A Cautious Man
March 03, 2005
 
Somebody Callin' My Secret Name
You may have noticed that "progressive" is the new "liberal". Inside, I guess I would tell myself I was more liberal than conservative, but on the outside it seemed that "liberal" was a notch below "leper" as a word you would want associated with your name. I wasn't sure why I was bothered by substituting the P-word for the L-word, but I recently received some guidance from reading Jeff Jarvis:
Who went to the committee meeting that decided that liberals should be called progressive now?

Well, I can guess who went. And so I know why I wasn't invited. But I would have liked to have gotten the memo... so I could complain about it (and piss off the committee once again).

What wimpery. What balllessness.

It's as if liberals are ashamed of being liberal. It's as if we bought the conservative mantra that it's a bad word. It's as if we, too, started to believe it was a bad word and so they changed the word. It's as if the party believes it can win elections if it just changes a word. If that's the case, why not go all the way: Rename the Democratic Party. Any ideas?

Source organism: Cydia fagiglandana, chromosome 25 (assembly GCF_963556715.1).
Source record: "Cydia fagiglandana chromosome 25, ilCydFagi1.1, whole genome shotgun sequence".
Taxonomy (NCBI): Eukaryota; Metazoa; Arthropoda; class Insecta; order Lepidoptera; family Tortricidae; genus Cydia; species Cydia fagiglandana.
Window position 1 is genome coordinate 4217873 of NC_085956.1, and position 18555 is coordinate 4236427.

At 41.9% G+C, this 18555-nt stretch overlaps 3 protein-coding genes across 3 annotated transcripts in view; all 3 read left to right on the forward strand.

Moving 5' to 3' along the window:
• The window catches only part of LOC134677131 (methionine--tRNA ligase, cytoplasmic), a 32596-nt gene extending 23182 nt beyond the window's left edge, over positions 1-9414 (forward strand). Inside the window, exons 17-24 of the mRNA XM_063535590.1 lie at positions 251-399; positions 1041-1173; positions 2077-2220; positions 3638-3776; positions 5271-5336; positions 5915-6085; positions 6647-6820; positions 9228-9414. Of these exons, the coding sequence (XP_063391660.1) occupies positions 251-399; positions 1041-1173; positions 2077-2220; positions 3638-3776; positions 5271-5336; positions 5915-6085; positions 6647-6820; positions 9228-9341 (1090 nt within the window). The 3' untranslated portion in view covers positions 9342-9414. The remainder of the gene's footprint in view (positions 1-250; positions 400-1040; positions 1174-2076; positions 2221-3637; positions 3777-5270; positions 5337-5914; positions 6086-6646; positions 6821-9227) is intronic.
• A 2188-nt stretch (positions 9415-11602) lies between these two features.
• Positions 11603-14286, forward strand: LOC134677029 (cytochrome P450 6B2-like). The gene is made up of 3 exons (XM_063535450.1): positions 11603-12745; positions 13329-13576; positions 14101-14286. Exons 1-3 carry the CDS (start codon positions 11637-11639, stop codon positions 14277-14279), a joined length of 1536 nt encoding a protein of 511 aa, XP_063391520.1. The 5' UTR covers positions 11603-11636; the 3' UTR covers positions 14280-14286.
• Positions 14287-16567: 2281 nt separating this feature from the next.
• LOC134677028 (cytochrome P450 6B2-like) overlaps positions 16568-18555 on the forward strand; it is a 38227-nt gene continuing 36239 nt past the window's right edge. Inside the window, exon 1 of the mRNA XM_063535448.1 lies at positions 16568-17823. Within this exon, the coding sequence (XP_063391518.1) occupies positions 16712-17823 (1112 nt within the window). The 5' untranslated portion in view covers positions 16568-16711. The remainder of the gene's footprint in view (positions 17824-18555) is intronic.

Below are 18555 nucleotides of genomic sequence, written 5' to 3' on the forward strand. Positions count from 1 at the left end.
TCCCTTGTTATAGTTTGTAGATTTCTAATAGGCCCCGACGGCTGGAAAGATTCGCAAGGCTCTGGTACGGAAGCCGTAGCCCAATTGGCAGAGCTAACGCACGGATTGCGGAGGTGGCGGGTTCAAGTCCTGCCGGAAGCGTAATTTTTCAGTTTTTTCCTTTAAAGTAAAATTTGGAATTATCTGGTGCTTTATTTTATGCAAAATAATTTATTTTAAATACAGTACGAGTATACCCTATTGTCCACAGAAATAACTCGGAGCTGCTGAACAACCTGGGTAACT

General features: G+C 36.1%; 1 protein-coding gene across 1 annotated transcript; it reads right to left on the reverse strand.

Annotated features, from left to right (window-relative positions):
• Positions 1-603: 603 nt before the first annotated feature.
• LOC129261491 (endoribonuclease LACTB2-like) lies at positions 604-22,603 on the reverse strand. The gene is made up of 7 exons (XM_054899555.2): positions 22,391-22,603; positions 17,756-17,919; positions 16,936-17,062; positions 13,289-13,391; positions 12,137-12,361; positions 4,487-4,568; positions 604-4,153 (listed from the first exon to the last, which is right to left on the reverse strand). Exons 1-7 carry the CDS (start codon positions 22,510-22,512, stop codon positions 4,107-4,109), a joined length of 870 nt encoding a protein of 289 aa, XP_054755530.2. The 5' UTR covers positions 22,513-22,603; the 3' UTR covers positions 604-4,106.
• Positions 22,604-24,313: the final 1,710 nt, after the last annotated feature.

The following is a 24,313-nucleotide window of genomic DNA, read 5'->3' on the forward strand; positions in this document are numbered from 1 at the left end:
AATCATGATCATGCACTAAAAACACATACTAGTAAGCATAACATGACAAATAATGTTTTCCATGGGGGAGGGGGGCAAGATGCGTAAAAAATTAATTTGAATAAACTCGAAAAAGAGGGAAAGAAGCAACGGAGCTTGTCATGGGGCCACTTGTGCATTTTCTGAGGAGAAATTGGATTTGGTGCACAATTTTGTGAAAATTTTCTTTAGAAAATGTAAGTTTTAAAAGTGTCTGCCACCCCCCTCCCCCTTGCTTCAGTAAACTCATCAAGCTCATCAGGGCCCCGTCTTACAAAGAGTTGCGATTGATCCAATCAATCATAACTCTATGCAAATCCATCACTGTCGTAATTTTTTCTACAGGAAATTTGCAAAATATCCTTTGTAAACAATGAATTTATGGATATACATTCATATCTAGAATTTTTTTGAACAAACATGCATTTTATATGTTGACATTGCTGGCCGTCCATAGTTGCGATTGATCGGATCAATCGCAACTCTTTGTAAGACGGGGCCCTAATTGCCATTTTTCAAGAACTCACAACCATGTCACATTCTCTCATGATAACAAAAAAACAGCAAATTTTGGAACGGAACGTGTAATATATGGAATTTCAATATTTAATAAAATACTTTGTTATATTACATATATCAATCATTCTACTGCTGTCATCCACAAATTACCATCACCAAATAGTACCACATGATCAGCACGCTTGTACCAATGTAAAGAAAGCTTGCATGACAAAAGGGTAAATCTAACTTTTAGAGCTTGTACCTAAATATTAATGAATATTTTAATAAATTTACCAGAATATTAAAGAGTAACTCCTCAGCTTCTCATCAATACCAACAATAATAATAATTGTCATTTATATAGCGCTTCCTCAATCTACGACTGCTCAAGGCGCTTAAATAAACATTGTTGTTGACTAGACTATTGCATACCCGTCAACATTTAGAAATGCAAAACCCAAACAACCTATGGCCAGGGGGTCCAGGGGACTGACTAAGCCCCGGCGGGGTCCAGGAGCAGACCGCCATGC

Now, if you've been following along with Mr. Jarvis, you know that he's been having an argument with others over whether you can be a liberal and support some of what the Administration is doing in the Middle East. I think you can be (albeit a misguided one). At least by being a liberal, one is open to thinking about the issue, and refining one's views.

As you know, the conservatives are happy to gloss over their differences. The "financial conservatives" (i.e., "leave me and my money alone") are perfectly happy working with the "social conservatives" (i.e., "let me tell you how to live, and by the way, give me some of your money so I can do the same for other people"). It's a symbiotic relationship, perhaps. The "socials" hope one day to have enough money to be one of the "financials", while the "financials" figure that as long as the "socials" let them keep more of their money, they can buy their way out of any "inconveniences" which the "socials" may put in place.

It is time to take back a perfectly good, descriptive word. Besides, lately the "conservative" side seems to be the one for bloated budgets and "borrow now, tax later" policies.

Or, we could focus less on labels and more on sensible solutions to help improve society (a typical liberal view?).

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